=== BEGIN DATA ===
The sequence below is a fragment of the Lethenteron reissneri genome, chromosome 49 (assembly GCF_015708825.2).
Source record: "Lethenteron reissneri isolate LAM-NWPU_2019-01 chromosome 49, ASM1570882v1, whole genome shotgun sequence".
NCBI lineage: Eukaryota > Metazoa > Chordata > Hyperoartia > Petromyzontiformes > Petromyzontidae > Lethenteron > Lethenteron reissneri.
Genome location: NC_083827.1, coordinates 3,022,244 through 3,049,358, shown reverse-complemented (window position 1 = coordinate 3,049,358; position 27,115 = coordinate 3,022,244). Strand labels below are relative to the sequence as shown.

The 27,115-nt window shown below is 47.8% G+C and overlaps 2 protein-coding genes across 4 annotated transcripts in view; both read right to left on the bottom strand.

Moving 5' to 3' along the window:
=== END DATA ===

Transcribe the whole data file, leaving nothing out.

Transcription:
The sequence below is a fragment of the Lethenteron reissneri genome, chromosome 49 (assembly GCF_015708825.2).
Source record: "Lethenteron reissneri isolate LAM-NWPU_2019-01 chromosome 49, ASM1570882v1, whole genome shotgun sequence".
NCBI lineage: Eukaryota > Metazoa > Chordata > Hyperoartia > Petromyzontiformes > Petromyzontidae > Lethenteron > Lethenteron reissneri.
Genome location: NC_083827.1, coordinates 3,022,244 through 3,049,358, shown reverse-complemented (window position 1 = coordinate 3,049,358; position 27,115 = coordinate 3,022,244). Strand labels below are relative to the sequence as shown.

The 27,115-nt window shown below is 47.8% G+C and overlaps 2 protein-coding genes across 4 annotated transcripts in view; both read right to left on the bottom strand.

Moving 5' to 3' along the window: